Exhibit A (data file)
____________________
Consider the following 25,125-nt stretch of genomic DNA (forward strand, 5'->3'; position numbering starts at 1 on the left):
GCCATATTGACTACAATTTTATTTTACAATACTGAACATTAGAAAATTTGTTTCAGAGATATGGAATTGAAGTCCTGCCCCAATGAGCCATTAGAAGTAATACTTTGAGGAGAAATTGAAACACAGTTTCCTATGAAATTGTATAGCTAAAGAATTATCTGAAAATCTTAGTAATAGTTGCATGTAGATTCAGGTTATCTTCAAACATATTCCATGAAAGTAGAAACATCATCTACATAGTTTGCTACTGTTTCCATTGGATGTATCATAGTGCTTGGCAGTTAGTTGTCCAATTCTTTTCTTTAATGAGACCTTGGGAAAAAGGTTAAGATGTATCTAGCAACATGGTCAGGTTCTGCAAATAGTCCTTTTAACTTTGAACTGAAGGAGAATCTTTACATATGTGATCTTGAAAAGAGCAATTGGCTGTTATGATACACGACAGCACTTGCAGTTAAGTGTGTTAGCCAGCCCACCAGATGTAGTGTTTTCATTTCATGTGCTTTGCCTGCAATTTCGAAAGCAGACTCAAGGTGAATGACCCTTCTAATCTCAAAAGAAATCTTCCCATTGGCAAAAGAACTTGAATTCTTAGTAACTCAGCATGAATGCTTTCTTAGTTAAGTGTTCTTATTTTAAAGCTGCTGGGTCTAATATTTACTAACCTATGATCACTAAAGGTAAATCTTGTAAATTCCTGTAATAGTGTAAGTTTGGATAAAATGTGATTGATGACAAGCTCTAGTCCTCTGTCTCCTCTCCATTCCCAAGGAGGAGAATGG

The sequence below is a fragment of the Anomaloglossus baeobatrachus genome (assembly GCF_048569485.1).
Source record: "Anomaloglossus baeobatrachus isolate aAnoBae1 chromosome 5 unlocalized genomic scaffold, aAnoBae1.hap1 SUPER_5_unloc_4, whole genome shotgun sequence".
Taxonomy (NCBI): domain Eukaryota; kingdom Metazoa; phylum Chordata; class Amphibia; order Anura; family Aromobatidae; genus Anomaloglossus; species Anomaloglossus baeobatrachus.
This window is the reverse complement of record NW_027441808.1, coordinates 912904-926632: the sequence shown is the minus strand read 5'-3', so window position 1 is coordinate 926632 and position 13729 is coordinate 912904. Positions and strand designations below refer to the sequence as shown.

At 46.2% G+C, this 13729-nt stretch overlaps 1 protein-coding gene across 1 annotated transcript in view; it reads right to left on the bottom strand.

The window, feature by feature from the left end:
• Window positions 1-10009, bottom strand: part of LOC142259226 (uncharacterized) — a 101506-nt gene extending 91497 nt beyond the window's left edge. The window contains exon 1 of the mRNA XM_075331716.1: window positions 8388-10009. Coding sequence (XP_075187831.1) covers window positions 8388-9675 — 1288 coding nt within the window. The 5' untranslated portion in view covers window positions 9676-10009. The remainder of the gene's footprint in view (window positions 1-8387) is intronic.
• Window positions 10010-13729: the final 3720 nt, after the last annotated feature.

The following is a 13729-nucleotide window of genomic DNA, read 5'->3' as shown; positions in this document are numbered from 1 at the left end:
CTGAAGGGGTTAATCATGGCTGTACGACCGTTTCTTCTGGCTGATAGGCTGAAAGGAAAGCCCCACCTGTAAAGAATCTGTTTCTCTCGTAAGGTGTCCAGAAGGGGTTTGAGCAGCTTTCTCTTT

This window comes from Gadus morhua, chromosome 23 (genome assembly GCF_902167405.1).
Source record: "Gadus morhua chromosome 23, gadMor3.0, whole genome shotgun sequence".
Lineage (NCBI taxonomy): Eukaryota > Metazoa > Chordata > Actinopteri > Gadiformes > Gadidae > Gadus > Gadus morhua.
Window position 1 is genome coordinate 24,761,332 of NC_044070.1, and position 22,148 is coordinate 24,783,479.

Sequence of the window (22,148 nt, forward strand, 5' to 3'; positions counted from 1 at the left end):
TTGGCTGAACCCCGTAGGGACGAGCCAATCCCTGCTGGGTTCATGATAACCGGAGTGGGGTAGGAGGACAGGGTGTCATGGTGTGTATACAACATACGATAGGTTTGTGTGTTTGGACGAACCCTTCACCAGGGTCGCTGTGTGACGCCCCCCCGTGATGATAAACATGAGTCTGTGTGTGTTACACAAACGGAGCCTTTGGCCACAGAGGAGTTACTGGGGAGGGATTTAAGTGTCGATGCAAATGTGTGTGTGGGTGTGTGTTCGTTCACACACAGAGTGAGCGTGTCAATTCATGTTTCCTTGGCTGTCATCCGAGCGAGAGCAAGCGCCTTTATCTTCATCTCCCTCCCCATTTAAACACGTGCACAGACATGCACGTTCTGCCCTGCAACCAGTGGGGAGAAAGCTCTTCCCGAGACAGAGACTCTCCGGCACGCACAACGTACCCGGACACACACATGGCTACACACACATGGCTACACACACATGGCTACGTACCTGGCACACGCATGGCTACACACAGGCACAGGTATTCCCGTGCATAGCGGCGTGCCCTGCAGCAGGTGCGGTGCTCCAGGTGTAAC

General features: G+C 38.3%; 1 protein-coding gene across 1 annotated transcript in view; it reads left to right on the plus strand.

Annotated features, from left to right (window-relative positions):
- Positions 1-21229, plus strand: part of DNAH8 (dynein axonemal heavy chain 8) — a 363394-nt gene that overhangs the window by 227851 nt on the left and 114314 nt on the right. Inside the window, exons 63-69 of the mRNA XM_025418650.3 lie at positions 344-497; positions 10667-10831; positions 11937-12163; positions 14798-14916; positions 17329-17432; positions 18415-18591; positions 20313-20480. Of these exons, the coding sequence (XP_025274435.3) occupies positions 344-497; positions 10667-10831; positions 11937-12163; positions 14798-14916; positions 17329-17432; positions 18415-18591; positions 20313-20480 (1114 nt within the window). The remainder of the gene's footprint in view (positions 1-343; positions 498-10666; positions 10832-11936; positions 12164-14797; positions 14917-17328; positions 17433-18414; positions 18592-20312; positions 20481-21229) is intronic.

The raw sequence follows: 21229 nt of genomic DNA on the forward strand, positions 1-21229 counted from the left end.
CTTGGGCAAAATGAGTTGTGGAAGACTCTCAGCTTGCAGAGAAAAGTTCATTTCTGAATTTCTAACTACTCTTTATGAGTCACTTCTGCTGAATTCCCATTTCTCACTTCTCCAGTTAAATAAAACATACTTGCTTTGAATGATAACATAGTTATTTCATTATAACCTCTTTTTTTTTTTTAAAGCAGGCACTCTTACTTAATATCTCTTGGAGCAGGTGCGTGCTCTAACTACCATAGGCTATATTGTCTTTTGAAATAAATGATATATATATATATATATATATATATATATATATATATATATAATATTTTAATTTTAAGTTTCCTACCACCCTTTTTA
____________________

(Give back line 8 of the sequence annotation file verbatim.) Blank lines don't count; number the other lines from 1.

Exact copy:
The window, feature by feature from the left end: